A table. A robe. A towel. A basin.
Water. A cup of wine. A loaf of bread.
Blessing. Thanksgiving. Service. Love.
These are the images that flash before me tonight.
I picture myself in that room. The dust from the triumphant march through the crowded festal streets of Jerusalem still clings to the disciples’ feet, as we remembered on Palm Sunday.
As the disciples lean back, they can probably still hear echoes of the crowd’s “Hosannas!” ricocheting off the stone walls around Jerusalem.
And now they have shared a meal with their teacher, their brother,
their Messiah. The disciples are gathered around a table where everyone is loved. Where every one is loved.
Tonight is the night for a love story.
The first sentence that jumps out to me is this one: “Having loved his own who were in the world, he loved them to the end.” Jesus is getting ready to leave his disciples—and he wants to show them what true love is.
There is just one lesson left to impart. There is just one commandment left to give.
The lesson is service. The commandment is love.
Love is thanksgiving. Love is sacrifice. Love sometimes includes heartbreak.
On this night we dwell between the two poles of our existence- the agony of loss and the call of love. Earlier this week I was sitting in class with Dr. Clint McCann, who is a renowned scholar of the psalms. We were discussing psalms of lamentation, especially the ones that are quoted in the Passion Narrative this week. Dr. McCann noted that the gospel writers could not understand the story of Jesus during Holy Week without the lamentation psalms, psalms in which the psalmist asks for help when feeling abandoned, and laments being turned upon even by his closest friends.
Yet Dr. McCann also pointed out that every one of those lamentation psalms quoted in the story of Jesus’s passion turns to praise at the end. And that’s often how it is in our lives, too. Our lives are shot through with both sorrow and joy.
Yet it is love that remains at the end.
The central act in our story tonight is Jesus washing his apostles’ feet—even Judas’s, whose act of betrayal gets omitted in the middle of our gospel reading. In the verses omitted here tonight, Jesus quotes Psalm 41:9- “Even my dear friend in whom I trusted, who ate of my bread, has lifted his heel against me.”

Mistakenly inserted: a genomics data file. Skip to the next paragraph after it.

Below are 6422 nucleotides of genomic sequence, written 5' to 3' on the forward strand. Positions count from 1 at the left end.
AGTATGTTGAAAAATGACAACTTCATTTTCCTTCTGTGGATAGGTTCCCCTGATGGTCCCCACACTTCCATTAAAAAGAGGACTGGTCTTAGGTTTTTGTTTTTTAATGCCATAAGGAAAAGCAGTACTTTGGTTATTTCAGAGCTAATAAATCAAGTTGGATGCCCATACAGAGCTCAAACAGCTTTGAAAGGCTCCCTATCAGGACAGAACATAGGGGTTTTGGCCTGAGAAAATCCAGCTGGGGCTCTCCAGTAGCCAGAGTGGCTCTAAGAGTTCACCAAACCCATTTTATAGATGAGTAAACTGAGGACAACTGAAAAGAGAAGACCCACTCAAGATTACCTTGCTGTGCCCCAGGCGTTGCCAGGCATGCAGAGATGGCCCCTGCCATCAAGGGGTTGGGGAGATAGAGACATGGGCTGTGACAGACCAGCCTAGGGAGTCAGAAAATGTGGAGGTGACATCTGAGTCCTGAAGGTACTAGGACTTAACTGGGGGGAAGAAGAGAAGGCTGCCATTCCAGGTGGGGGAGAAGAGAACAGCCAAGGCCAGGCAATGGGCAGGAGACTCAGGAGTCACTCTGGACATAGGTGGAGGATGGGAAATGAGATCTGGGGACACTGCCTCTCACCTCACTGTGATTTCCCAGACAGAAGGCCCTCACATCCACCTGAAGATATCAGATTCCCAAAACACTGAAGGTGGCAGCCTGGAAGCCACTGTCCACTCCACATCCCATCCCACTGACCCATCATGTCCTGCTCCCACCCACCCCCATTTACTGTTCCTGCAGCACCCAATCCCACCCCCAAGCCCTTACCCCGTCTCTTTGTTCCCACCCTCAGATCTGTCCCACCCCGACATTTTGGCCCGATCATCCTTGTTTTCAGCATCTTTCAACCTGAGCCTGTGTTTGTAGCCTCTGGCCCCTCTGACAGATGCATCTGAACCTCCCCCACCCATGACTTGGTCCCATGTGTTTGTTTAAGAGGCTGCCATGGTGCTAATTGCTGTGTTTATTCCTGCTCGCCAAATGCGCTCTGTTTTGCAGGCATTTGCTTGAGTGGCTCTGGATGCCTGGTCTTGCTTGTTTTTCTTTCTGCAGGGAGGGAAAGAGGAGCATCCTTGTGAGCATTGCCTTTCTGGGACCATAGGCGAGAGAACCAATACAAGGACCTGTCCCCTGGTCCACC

I wish they had included the quote from psalm 41, for, in our reading tonight, we see Jesus taking that same heel of his betrayer and washing it. In washing Judas’s feet alongside the others’, Jesus declares not just his love but his forgiveness for Judas’s betrayal. This is what Jesus means by love. He loved his own until the end—even Judas.
Tonight is the night for a love story.
What is the act Jesus chooses to demonstrate his love for his disciples? Something so humbling that no one would have expected it. Jesus kneels before each one of his disciples, and takes their feet into his hands to wash them. Now, this was not just an act of hospitality. Washing the feet of a guest was the job of a slave. Jesus kneels down, and washes the dust from their victory march from their feet, because washing feet is also a sign of welcome, a sign of thankfulness that our guests have arrived to break bread with us.
In the other three gospels, the Eucharist is the main point of the story of this night. John’s gospel, as it so often does, tells that same story in a different way. John talks about the details of the Eucharist much earlier. In John 6, Jesus states that “I am the bread of life.” He reminds us that the way to life is through the gift of love that Christ has for us.
John places words from the Eucharist earlier because he wants to make clear that Holy Communion is something Jesus does throughout his life on earth, rather than just at the end. John’s gospel doesn’t highlight the Eucharist tonight—because John’s gospel is shot through with Eucharistic imagery.
John is making an excellent point here. By eating of the bread of life,
and drinking of the cup of salvation, we share in all of Jesus’s life—and Jesus’s life is a life of love for all.
We share in the living reminder that we are to love one another—even in the face of difficulties, differences, even in the face of anger. The word “love” appears six times in this passage, and appears in the first sentence as well as the last. Love that roots itself in our very being and transforms us.
And we are still in need of that transformation, centuries later. Last week the governor of Indiana signed a bill purporting to be about religious freedom. Its stated purpose is to grant businesses the right to deny service to anyone—and in the name of “religious liberty.”
Laws like this attempt to draw lines and boundaries around not only who we think should be able to love each other, but around whom WE ourselves will love and serve.